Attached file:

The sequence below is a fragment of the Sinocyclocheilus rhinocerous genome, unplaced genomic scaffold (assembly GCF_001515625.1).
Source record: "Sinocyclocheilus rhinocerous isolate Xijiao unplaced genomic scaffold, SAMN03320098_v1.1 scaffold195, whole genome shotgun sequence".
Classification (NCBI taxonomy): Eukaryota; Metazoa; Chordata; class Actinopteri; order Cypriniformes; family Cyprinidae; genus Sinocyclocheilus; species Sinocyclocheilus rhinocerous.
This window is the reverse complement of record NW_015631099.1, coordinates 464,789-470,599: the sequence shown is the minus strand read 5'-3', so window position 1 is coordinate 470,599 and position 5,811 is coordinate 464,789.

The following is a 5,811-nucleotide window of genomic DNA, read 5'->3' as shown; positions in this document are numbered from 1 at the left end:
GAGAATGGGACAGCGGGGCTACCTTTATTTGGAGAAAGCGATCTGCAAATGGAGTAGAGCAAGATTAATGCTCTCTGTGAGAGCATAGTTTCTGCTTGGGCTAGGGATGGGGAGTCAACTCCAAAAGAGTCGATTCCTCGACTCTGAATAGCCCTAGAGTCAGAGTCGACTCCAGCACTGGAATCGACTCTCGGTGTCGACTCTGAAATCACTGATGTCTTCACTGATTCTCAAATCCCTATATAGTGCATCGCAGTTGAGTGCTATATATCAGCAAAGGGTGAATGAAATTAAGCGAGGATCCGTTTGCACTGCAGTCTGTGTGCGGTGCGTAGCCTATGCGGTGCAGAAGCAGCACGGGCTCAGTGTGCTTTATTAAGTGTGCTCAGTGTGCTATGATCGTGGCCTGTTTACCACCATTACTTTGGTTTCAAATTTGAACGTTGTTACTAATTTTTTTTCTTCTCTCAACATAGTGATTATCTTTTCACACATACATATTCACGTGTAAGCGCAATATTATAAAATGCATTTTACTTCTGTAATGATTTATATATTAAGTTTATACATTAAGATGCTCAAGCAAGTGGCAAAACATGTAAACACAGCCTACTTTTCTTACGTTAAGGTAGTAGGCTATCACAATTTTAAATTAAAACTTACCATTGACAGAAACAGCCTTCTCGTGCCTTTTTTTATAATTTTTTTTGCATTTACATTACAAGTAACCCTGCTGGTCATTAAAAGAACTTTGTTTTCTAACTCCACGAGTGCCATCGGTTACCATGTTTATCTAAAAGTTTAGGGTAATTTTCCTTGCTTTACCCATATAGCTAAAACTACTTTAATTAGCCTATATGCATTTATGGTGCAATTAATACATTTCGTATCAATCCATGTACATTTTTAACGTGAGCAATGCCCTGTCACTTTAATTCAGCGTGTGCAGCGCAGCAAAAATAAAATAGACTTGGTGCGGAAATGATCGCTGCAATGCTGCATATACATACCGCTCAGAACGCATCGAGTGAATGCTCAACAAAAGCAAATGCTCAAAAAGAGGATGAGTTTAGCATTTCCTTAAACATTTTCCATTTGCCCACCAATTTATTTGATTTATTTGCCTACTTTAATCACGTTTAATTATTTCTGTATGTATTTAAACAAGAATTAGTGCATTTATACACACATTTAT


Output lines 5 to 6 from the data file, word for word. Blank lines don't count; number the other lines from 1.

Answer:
The following is a 5,811-nucleotide window of genomic DNA, read 5'->3' as shown; positions in this document are numbered from 1 at the left end:
GAGAATGGGACAGCGGGGCTACCTTTATTTGGAGAAAGCGATCTGCAAATGGAGTAGAGCAAGATTAATGCTCTCTGTGAGAGCATAGTTTCTGCTTGGGCTAGGGATGGGGAGTCAACTCCAAAAGAGTCGATTCCTCGACTCTGAATAGCCCTAGAGTCAGAGTCGACTCCAGCACTGGAATCGACTCTCGGTGTCGACTCTGAAATCACTGATGTCTTCACTGATTCTCAAATCCCTATATAGTGCATCGCAGTTGAGTGCTATATATCAGCAAAGGGTGAATGAAATTAAGCGAGGATCCGTTTGCACTGCAGTCTGTGTGCGGTGCGTAGCCTATGCGGTGCAGAAGCAGCACGGGCTCAGTGTGCTTTATTAAGTGTGCTCAGTGTGCTATGATCGTGGCCTGTTTACCACCATTACTTTGGTTTCAAATTTGAACGTTGTTACTAATTTTTTTTCTTCTCTCAACATAGTGATTATCTTTTCACACATACATATTCACGTGTAAGCGCAATATTATAAAATGCATTTTACTTCTGTAATGATTTATATATTAAGTTTATACATTAAGATGCTCAAGCAAGTGGCAAAACATGTAAACACAGCCTACTTTTCTTACGTTAAGGTAGTAGGCTATCACAATTTTAAATTAAAACTTACCATTGACAGAAACAGCCTTCTCGTGCCTTTTTTTATAATTTTTTTTGCATTTACATTACAAGTAACCCTGCTGGTCATTAAAAGAACTTTGTTTTCTAACTCCACGAGTGCCATCGGTTACCATGTTTATCTAAAAGTTTAGGGTAATTTTCCTTGCTTTACCCATATAGCTAAAACTACTTTAATTAGCCTATATGCATTTATGGTGCAATTAATACATTTCGTATCAATCCATGTACATTTTTAACGTGAGCAATGCCCTGTCACTTTAATTCAGCGTGTGCAGCGCAGCAAAAATAAAATAGACTTGGTGCGGAAATGATCGCTGCAATGCTGCATATACATACCGCTCAGAACGCATCGAGTGAATGCTCAACAAAAGCAAATGCTCAAAAAGAGGATGAGTTTAGCATTTCCTTAAACATTTTCCATTTGCCCACCAATTTATTTGATTTATTTGCCTACTTTAATCACGTTTAATTATTTCTGTATGTATTTAAACAAGAATTAGTGCATTTATACACACATTTAT